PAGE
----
â€œThat priest was Father John Moretta, and I am so honored that he could join us today to deliver the invocation.
â€œAs I stand here among my friends, family and colleagues for this momentous occasion, this chamber does feel just a little empty to me.
â€œTwo extraordinary people are missing and I canâ€™t begin to tell you how keenly I feel their absence. This moment would never have been possible but for the love, hard work and support of my mother and father.
â€œThis moment is bittersweet because my parents are no longer with us, but I am heartened by the memory that my mother was actually in this chamber beforeâ€”twelve years ago, when my cousin was sworn in as Speaker. I remember the pride she felt that day, and I pray she is again filled with pride as she looks down over us.
â€œSitting in the seat my mother occupied that day is my dear friend, Lois Williams.Â Lois is that wonderful loving mother or grandmother we hope every child has, and her presence and the presence of so many other special people in this room help me fill that void.
â€œMoments such as this fill us with a sense of vulnerability and emotion that canâ€™t help but cause us to reminisce about our families, our childhoods, and our driving forces â€“ the things that define the very essence of who we are.
â€œIn 1903, my motherâ€™s father came to California with nothing but the hope for a decent life and a better future.
â€œToday, the second of his grandsons has risen to one of the highest offices in government in the greatest state in our nation.
â€œCan you imagine what he would have said if someone back then would have suggested that possibility to him?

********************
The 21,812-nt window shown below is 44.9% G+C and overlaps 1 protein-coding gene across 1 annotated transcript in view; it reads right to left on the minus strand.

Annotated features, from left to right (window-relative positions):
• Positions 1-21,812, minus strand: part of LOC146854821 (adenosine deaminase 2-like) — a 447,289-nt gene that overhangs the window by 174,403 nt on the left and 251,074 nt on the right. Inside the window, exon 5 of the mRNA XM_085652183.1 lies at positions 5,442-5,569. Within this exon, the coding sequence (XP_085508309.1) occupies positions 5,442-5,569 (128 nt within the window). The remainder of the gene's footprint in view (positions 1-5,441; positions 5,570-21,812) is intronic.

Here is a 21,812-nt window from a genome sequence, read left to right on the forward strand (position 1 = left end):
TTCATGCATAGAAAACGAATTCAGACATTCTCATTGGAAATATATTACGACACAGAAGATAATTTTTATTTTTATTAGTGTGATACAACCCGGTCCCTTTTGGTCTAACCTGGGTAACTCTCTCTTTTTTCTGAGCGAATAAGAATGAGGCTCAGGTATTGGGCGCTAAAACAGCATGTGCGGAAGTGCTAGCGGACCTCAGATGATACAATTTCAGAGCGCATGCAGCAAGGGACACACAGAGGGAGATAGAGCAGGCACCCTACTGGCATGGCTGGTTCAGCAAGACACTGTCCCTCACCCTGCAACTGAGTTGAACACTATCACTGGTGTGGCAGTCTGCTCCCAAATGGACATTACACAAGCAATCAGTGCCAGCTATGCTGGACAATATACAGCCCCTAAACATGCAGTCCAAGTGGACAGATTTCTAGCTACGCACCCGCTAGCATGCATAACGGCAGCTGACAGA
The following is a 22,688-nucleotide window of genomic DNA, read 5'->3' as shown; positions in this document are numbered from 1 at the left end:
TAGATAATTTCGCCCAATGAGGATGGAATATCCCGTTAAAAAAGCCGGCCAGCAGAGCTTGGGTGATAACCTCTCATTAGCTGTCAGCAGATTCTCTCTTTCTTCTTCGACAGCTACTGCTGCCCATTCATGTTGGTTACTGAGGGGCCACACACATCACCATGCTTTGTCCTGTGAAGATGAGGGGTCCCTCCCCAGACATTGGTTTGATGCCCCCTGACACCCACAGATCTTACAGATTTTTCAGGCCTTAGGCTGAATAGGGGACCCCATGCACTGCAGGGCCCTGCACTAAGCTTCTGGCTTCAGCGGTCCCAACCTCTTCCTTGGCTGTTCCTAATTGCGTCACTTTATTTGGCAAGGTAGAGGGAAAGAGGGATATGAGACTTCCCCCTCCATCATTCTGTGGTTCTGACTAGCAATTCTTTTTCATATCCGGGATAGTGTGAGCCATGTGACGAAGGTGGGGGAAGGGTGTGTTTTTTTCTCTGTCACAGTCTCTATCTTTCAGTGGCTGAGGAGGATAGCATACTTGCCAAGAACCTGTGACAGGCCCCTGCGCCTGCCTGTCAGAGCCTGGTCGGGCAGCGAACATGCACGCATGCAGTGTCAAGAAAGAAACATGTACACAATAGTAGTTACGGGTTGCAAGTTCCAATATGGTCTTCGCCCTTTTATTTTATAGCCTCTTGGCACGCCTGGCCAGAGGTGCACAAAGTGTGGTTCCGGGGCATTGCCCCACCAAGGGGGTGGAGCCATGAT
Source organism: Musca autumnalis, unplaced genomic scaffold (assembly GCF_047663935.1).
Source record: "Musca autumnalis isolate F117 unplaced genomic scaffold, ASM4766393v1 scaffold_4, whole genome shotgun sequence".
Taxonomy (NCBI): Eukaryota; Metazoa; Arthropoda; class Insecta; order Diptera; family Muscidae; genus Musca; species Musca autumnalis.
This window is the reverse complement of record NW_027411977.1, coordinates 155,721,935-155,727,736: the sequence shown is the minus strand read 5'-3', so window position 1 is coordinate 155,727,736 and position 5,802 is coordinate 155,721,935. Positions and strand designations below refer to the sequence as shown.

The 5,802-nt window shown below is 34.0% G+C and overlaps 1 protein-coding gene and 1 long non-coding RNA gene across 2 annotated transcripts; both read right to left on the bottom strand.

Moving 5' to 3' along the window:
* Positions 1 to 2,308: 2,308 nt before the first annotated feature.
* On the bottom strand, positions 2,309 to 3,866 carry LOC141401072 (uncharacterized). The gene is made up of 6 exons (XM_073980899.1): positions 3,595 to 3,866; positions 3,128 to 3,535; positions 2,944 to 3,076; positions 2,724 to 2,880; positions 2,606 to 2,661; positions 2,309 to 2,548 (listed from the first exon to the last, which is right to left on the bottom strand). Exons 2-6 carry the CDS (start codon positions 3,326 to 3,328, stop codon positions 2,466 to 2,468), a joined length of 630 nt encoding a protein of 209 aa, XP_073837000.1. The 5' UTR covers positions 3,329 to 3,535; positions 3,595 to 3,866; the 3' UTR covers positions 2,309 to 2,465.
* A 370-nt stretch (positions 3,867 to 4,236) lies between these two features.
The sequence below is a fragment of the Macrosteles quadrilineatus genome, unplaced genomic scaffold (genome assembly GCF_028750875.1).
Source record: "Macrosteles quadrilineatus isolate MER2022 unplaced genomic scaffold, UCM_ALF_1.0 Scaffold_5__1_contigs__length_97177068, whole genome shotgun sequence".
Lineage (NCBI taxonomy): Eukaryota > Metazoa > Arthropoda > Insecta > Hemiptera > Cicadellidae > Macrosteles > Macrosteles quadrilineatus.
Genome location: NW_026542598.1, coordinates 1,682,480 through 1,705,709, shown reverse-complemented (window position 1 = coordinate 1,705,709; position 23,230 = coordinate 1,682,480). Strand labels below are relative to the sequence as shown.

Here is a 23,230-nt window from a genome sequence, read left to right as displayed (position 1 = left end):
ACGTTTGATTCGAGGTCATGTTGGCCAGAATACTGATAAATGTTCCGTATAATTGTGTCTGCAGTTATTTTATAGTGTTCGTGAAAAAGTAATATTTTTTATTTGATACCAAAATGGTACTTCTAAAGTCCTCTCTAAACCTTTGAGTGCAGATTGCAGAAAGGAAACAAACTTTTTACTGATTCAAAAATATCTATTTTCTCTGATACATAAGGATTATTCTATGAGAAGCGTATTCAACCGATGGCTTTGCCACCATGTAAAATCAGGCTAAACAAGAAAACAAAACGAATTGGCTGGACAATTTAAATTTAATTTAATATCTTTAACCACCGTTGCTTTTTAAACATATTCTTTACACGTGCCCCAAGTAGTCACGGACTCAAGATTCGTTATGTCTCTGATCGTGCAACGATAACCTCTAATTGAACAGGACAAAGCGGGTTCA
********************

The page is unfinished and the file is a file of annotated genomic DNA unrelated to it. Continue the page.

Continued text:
â€œIn 1951, my father came to California with little more than a sixth-grade education. His opportunities were limited by his circumstances, but he was determined to make a good life.
â€œHe worked as a sheet metal worker by day and a cook by night until an industrial accident left him permanently disabled. He always worked hard, in hard jobs, because he had a vision and an unshakeable dedication and love for his family. And that dedication did not end when he could no longer go to work.
â€œYou donâ€™t need to look far to see where I got my commitment to working people and their families.
â€œThough my father never went past the sixth grade, I can vividly remember him helping me with my trigonometry homework and challenging my analysis of the Greek classics I was studying.
â€œIn the many generations of my fatherâ€™s family, his children were the first to go to college â€” and he instilled in us a deep respect for that opportunity.
â€œI am proud to say that there are hundreds of UC students from across the state here at the capitol today. They are fighting for the same things I did as a UC student 20 years ago- and they are doing it the right way instead of the way it happened on the streets of Berkeley last Thursday night. They are fighting for the opportunity to partake of the greatest system of higher education in the world.
â€œI ask each of you to join with me in working to turn around an upside-down system where we demand students pay more every semester for classes they canâ€™t get, to fulfill ever-changing requirements for their education. As Speaker I will fight for all of Californiaâ€™s higher education systems- the UC the CSU AND our community colleges because we need to restore common-sense to higher education and put our studentsâ€™ needs first.
â€œGrowing up there were many occasions when times were tough and my parents sat at the table talking over the painful choices theyâ€™d need to make to see us through. My parents werenâ€™t rich with money, but our home was rich with love, encouragement, hope and opportunity.
â€œOur California family is going through similar times, and facing similar challenges. Helping solve this dilemma is our paramount concern right now. We donâ€™t have sufficient resources to meet all our needs, but that cannot be an excuse to turn on each other. We must remember that our state is like a big family, and for that family to be strong, every person must have the opportunity to succeed.
â€œToday — across our state — too many families are sitting around too many tables making too many painful choices.